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Earthquakes, by Philip J. McDonnell
Archeologists have found evidence of a tsunami about 300 years ago 3 miles
from where I live in Western Washington state. The present location of the
evidence is about 100 miles inland from the Pacific at an elevation of 500
feet above sea level. To date no one has been able to correlate the event
with any known geological event elsewhere in the Pacific, but certainly
Alaska and Hawaii are the prime suspects.
It would seem that few coastal areas are really safe from these extreme
events. Apparently great distance and altitude are little protection.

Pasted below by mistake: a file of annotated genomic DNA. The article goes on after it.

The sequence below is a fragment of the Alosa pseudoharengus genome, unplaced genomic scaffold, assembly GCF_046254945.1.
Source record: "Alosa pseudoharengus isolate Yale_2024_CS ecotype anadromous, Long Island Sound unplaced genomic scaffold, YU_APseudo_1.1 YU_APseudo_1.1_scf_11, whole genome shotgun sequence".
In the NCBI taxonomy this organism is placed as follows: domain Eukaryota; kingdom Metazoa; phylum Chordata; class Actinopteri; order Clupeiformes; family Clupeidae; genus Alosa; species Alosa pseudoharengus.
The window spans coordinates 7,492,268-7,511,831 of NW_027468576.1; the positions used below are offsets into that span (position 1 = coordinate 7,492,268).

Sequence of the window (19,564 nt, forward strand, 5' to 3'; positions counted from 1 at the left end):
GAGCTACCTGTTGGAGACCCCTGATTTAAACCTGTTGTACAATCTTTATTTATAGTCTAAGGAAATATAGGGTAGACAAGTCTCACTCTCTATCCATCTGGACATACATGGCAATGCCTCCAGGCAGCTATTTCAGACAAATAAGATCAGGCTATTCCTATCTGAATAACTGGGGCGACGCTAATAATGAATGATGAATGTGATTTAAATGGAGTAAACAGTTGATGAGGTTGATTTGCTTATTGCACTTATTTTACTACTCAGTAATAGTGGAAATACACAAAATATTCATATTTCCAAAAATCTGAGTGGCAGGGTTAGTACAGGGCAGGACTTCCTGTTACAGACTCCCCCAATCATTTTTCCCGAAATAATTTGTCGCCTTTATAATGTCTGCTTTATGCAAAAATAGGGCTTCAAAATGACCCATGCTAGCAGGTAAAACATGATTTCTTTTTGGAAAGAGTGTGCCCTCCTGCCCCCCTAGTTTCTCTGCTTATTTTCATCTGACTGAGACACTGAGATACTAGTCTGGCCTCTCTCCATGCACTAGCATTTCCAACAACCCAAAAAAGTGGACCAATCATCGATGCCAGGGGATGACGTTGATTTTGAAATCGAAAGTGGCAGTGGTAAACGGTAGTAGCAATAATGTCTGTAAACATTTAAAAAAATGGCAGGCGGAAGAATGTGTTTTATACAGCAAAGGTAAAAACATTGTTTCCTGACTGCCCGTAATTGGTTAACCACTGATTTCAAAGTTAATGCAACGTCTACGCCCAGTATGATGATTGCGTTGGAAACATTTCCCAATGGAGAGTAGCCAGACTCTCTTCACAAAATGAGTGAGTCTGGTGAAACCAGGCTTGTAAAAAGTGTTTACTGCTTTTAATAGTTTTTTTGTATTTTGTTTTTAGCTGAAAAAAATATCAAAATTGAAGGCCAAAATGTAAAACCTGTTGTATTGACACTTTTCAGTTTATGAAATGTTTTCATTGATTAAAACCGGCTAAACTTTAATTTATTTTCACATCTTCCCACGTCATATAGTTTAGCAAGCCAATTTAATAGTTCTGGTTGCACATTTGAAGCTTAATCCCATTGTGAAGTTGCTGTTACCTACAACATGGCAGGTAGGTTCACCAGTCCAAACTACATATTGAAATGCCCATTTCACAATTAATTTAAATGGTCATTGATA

Personally I would discount Hudnut's conjecture that the Earth wobbled in its orbit. Presumably the physics of the matter would relate to angular momentum. When the skater pulls her arms in she spins faster. When the Earth extends a wave outward presumably it spins slower. However one trouble with that argument is that it depends on how far out the wave extends. The radius of the Earth is abut 4000 miles. The tidal wave extended the radius only some 30 feet. It increased the radius by only 1 part in 650,000. The wave represented an even smaller shift in mass because it was localized. Viewed from a planet wide perspective all of the mass of the wave came from the mass in the immediate area of the wave. It came from its trough. The final point to realize is that water is very good at equalizing forces. With the waves now dissipated the closed system known as Earth has returned to its original orbit and spin with no perceptible net change.